Some students study so much that they let their friendship get pushed to the back burner. This is not a good idea. It is very easy to lose perspective when studying for a test like the MCAT. We get tunnel vision and begin to think that the entire world and our whole lives ride on how well we do on this test. There is so much more to living a good and fulfilling life than getting a particular score on the MCAT, and your friends are one of them and will remind you of this when you forget. Your friends are going to know you best, and they’ll be able to support you when you have a down practice test score or need to regain a broader perspective. Do at least one outing a week with your group of friends. Take the night off and enjoy yourself. I promise you that if you attempt to study for 6 to 8 hours a day for 90 days straight with the MCAT being the only thing you do, you will not make it. I have not seen someone make it yet. It is a marathon, and you have to pace yourself.

Other Tips:

– One of the things I did for every MCAT class I taughtwas buy each of my students a copy of the book The Eight Minute Guide to Meditation. It is an eight-week course that takes you through guided meditations for only eight minutes a day. This is a great way to relieve stress in a short amount of time and clear your mind so when you hit the books you’re ready to go!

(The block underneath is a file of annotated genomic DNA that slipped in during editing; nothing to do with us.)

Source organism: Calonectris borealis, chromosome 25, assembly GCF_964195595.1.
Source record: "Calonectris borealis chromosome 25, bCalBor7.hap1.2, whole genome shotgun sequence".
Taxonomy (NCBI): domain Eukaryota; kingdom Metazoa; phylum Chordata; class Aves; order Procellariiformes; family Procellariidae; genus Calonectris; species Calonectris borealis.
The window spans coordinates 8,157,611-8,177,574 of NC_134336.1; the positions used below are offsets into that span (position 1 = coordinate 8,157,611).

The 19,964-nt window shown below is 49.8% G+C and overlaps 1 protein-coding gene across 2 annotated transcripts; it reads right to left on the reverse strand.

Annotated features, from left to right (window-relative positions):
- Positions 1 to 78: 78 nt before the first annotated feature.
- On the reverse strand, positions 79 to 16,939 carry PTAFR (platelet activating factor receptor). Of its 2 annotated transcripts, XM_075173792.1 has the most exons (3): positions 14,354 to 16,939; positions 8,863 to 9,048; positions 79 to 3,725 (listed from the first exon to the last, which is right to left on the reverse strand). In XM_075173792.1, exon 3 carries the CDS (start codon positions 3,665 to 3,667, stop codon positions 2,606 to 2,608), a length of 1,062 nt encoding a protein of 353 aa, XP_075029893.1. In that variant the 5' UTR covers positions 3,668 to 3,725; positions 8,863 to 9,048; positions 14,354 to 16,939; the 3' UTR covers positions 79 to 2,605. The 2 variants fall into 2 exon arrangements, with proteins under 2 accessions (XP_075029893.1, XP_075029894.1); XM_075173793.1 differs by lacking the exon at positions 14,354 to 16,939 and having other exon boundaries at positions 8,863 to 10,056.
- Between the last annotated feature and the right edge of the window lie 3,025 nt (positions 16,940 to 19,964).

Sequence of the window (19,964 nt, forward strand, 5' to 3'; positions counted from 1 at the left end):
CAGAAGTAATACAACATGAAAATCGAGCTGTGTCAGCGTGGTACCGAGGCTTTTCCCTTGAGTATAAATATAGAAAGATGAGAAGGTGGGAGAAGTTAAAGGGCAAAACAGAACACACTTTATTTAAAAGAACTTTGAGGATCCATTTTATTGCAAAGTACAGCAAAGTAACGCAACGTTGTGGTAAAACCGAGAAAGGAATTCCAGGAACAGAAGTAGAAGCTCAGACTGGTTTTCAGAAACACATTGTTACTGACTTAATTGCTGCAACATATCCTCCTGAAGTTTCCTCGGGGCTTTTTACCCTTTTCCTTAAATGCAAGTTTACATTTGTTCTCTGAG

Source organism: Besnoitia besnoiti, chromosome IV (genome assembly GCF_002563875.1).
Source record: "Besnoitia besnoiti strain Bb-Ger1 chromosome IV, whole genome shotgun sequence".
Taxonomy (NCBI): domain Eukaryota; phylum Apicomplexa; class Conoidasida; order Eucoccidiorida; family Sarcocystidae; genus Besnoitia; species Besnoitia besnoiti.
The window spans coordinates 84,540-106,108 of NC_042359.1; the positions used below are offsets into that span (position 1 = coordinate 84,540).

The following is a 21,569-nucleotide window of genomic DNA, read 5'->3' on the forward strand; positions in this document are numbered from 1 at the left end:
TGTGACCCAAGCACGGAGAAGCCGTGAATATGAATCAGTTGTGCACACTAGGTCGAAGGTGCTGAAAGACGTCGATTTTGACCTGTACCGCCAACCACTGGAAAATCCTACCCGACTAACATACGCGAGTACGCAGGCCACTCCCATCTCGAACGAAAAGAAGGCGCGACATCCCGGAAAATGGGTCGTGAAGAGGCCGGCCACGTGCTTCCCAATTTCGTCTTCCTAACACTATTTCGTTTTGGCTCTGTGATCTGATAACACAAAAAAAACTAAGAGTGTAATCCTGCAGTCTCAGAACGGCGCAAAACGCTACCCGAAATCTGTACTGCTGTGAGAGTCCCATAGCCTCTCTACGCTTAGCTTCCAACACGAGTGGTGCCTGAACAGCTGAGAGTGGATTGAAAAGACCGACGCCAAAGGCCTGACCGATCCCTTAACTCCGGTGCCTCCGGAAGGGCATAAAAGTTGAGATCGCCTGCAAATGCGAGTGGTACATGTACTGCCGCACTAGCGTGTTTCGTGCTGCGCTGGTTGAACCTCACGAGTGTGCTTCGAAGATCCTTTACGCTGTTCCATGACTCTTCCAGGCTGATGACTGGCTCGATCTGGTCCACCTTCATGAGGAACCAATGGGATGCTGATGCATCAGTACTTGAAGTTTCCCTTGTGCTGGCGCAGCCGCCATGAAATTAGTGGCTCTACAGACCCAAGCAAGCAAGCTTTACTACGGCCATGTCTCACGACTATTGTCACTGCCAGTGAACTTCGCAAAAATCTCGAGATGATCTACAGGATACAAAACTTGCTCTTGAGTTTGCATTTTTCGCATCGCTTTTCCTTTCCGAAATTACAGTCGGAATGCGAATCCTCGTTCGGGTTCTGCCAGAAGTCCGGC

– If you’re someone like me whose default setting is to be stressed out, this book might be just the one for you. It’s the book for learning ways to cope with stress and become a more relaxed person. I’ve used it and highly recommend it. Check out The Relaxation and Stress Reduction Workbook.

– And for those of you who struggle with test anxiety (Who doesn’t on some level?) this book has helped many, many people pick up easy and practical tips for managing anxiety both while studying and taking the actual test. Check out The 10 Best Ever Anxiety Management Tips.

If you made it through today’s post, you’re on the right track! Doing well on the MCAT involves a lot more than studying harder and longer. You have to manage the other areas of your life and remember that you are human, not a machine. Take these three steps today and you’ll see gains in all sections of the MCAT long-term. Get at least eight hours of sleep every night from now until your test day. Walk for 30 minutes, every day! And get out and see your friends at least once a week! Oh yeah, and don’t forget to do your two passages today. Tomorrow, we’ll take a look at the different question types.

Today’s Assignment: Do Two CARS Passages Individually, Under Timed Conditions

“To keep the body in good health is a duty… otherwise, we shall
not be able to keep our mind strong and clear.”
– Buddha